My first forays into cooking were simple meals of lentils, cheese, and tomatoes. Served cold or hot, they were filling, healthy, and economical. More importantly, these experiments helped me learn basic kitchen skills and develop my confidence in the kitchen.
What most people don’t tell you is that cooking doesn’t come naturally to everyone. It’s easy to burn a meal, over-spice a soup, botch a boil, or leave out an ingredient and ruin an entire dinner. I did all of these things ten times over, but I kept moving forward. On one occasion in Berlin, I actually nearly burned my kitchen down after leaving sweet potatoes in the oven for too long!
By focusing on creating a system of buying, preparing, and storing healthy meals for the week, I could save both time and money. I would also be able to improve my cooking skills incrementally without the pressure of having to cook every day.
Some of my first meal prep successes were simple proteins like pork or chicken with two sides of vegetables. I could make them on Sunday afternoon, put them in the freezer, and reheat them on busy days during the week.
Fajitas were also a win for me, as was Shepherd’s Pie and a fragrant pork and apricot stew with mixed vegetables. I still make that one to this day, and I still enjoy it.
By coming up with a prep system and experimenting with simple meals in the kitchen, I gradually answered my question from years before:
How can I improve my cooking skills?
By trying to cook, learning from my mistakes, and continuing to try again.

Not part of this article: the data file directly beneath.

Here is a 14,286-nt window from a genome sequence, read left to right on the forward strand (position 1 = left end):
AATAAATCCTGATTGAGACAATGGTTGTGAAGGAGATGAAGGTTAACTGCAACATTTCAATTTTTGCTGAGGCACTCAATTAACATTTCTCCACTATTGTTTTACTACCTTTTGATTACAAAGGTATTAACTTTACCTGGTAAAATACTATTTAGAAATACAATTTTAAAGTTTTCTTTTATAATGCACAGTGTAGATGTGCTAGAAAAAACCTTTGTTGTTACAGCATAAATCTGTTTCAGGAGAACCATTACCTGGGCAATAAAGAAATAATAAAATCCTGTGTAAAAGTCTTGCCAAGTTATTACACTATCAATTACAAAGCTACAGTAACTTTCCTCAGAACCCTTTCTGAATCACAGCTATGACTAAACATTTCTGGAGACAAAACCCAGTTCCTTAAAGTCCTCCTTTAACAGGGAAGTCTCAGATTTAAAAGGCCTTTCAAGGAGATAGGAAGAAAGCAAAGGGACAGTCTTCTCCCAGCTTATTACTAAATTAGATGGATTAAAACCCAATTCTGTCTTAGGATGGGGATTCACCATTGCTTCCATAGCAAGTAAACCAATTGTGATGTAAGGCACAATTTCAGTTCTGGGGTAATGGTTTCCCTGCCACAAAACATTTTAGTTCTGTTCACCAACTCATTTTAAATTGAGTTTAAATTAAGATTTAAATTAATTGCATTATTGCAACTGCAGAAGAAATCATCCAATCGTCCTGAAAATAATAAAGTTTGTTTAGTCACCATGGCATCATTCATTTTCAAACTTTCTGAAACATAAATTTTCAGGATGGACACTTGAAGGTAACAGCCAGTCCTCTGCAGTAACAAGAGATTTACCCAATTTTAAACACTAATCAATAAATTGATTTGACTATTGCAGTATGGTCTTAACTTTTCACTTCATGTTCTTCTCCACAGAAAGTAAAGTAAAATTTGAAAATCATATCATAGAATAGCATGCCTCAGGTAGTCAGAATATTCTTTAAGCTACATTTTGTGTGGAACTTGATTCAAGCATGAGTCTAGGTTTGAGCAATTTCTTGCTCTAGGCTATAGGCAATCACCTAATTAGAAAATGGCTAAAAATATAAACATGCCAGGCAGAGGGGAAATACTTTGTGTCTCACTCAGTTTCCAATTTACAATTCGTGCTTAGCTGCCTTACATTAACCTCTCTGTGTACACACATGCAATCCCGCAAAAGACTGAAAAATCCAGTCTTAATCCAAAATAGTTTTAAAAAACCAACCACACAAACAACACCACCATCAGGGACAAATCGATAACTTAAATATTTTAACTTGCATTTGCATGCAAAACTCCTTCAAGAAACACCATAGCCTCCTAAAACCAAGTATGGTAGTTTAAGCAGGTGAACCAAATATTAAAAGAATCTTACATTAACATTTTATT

Better Food, Better Health
Eventually, my brain fog lifted, and physically; I felt like I was myself again. The more healthy meals I prepared the more I wanted to eat them. I gradually cut down on junk food and eventually stopped craving sweets. I even replaced the fruit juice in my cereal with coconut milk!
All of this was because I had healthy food sitting in the refrigerator, ready to eat whenever I was hungry. And the better my cooking skills became, the more confident I became in trying out new healthy recipes.
Using shopping lists and a blocked-off time for prepping, cooking, and storing freed me up to spend my mental energy on other pursuits. I also came to the realisation that I enjoyed preparing meals, which meant I spent more time in the kitchen improving my cooking skills.
All Systems Go!
There is inherent value in creating and adhering to systems that streamline your life. More often than not, these systems are not taught in conventional schools, which I think is a mistake.
Basic things like cooking skills are useful to us every day of our lives. They don’t just allow us to make fancy breakfast plates, they help us think more clearly and feel better physically. That adds up to improvements in all areas of life, not just in the kitchen.